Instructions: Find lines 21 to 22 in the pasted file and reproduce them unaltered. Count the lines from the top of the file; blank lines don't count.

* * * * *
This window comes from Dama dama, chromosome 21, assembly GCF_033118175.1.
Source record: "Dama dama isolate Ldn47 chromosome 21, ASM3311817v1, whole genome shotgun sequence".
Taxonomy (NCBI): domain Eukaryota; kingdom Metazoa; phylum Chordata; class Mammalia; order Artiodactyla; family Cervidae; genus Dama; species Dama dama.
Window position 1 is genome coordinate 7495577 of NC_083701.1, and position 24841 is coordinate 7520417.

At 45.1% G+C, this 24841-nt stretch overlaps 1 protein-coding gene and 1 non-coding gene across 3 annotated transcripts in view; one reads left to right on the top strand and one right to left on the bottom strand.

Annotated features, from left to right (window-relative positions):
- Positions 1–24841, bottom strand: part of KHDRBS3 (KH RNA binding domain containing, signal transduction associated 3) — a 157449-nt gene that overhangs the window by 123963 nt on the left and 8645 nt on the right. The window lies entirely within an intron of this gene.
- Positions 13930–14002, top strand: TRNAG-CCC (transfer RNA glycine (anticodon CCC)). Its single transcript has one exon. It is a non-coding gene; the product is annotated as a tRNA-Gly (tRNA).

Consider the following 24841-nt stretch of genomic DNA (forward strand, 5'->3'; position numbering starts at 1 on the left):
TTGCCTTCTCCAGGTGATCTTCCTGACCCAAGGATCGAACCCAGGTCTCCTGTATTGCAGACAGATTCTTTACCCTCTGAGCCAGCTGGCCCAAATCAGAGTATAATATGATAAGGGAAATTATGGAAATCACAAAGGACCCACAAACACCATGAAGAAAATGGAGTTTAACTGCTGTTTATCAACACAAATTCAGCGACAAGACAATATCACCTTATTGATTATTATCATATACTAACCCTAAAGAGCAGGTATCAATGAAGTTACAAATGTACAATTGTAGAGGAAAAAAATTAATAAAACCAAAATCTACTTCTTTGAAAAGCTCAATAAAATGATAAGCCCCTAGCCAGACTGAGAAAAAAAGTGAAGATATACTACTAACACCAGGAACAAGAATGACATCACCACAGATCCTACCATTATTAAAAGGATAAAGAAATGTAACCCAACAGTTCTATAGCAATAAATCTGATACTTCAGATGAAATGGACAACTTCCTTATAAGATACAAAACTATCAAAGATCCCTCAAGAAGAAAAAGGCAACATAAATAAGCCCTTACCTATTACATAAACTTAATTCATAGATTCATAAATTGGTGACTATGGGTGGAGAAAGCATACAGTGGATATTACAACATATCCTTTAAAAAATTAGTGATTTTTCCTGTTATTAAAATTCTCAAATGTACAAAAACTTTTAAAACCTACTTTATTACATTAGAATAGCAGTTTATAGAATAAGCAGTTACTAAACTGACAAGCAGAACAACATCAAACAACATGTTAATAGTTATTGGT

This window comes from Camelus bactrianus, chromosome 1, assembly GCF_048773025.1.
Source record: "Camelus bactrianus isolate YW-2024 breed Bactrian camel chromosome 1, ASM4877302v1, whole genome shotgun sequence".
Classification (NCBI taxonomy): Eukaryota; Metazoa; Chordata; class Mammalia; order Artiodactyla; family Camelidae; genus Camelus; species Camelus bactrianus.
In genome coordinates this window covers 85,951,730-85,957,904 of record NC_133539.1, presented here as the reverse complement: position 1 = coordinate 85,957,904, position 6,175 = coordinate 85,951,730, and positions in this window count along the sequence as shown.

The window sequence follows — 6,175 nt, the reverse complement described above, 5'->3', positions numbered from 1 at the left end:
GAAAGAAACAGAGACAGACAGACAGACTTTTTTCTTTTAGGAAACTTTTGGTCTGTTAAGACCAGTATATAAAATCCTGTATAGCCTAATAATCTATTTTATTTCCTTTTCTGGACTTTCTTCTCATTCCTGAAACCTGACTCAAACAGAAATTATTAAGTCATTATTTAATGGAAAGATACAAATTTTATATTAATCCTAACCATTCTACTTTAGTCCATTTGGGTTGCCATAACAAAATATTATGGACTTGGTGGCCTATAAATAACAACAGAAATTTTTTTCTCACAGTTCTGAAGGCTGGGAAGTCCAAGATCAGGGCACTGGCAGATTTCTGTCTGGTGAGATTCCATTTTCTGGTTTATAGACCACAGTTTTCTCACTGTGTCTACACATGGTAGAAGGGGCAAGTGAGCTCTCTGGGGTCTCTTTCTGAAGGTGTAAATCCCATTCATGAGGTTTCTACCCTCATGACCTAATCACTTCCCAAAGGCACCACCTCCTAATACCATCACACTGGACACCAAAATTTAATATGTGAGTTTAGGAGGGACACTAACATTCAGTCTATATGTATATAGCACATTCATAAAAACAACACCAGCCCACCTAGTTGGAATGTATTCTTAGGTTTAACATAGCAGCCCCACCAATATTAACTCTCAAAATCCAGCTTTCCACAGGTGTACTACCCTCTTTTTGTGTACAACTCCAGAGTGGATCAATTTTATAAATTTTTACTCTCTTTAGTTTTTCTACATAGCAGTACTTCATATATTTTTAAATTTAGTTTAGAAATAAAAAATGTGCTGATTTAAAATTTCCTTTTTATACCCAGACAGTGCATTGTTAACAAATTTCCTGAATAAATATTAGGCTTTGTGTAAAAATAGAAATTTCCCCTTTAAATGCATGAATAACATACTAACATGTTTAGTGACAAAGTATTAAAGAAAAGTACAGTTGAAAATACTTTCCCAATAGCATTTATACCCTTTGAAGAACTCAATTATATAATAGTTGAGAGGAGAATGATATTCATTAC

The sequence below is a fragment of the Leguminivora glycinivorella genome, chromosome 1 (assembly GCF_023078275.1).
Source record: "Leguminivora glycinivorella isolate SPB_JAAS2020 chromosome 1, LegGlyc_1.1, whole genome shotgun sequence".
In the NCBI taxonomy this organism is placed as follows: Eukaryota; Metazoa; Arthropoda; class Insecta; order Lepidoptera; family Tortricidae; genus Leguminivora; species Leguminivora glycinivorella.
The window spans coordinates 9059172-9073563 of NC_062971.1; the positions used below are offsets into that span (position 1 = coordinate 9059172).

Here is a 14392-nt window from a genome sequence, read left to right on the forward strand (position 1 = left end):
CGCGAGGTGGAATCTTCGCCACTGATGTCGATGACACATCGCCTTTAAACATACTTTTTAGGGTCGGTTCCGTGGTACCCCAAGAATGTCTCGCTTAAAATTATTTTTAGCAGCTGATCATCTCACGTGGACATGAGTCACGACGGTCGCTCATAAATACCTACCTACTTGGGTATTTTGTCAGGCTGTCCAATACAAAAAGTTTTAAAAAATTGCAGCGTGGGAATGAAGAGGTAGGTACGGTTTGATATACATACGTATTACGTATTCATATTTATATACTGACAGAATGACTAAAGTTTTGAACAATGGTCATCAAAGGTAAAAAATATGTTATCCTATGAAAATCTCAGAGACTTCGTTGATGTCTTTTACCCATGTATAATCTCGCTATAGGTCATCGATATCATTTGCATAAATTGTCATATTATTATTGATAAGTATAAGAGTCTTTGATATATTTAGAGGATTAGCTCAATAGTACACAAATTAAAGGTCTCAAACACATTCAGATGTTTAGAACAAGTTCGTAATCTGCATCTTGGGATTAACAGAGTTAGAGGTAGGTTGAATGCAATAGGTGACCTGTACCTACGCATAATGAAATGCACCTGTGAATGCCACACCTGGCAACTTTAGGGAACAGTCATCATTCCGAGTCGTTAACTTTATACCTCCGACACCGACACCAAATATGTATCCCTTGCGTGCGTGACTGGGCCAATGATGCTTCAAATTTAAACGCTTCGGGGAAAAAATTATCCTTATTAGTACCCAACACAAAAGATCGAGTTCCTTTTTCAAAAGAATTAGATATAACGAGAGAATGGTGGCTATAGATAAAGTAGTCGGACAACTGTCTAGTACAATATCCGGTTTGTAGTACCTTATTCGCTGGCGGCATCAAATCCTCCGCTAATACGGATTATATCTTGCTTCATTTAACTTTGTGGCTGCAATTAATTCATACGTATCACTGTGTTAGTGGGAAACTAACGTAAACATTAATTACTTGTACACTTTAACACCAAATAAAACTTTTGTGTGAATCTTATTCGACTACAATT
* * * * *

Here is a 14392-nt window from a genome sequence, read left to right on the forward strand (position 1 = left end):
CGCGAGGTGGAATCTTCGCCACTGATGTCGATGACACATCGCCTTTAAACATACTTTTTAGGGTCGGTTCCGTGGTACCCCAAGAATGTCTCGCTTAAAATTATTTTTAGCAGCTGATCATCTCACGTGGACATGAGTCACGACGGTCGCTCATAAATACCTACCTACTTGGGTATTTTGTCAGGCTGTCCAATACAAAAAGTTTTAAAAAATTGCAGCGTGGGAATGAAGAGGTAGGTACGGTTTGATATACATACGTATTACGTATTCATATTTATATACTGACAGAATGACTAAAGTTTTGAACAATGGTCATCAAAGGTAAAAAATATGTTATCCTATGAAAATCTCAGAGACTTCGTTGATGTCTTTTACCCATGTATAATCTCGCTATAGGTCATCGATATCATTTGCATAAATTGTCATATTATTATTGATAAGTATAAGAGTCTTTGATATATTTAGAGGATTAGCTCAATAGTACACAAATTAAAGGTCTCAAACACATTCAGATGTTTAGAACAAGTTCGTAATCTGCATCTTGGGATTAACAGAGTTAGAGGTAGGTTGAATGCAATAGGTGACCTGTACCTACGCATAATGAAATGCACCTGTGAATGCCACACCTGGCAACTTTAGGGAACAGTCATCATTCCGAGTCGTTAACTTTATACCTCCGACACCGACACCAAATATGTATCCCTTGCGTGCGTGACTGGGCCAATGATGCTTCAAATTTAAACGCTTCGGGGAAAAAATTATCCTTATTAGTACCCAACACAAAAGATCGAGTTCCTTTTTCAAAAGAATTAGATATAACGAGAGAATGGTGGCTATAGATAAAGTAGTCGGACAACTGTCTAGTACAATATCCGGTTTGTAGTACCTTATTCGCTGGCGGCATCAAATCCTCCGCTAATACGGATTATATCTTGCTTCATTTAACTTTGTGGCTGCAATTAATTCATACGTATCACTGTGTTAGTGGGAAACTAACGTAAACATTAATTACTTGTACACTTTAACACCAAATAAAACTTTTGTGTGAATCTTATTCGACTACAATT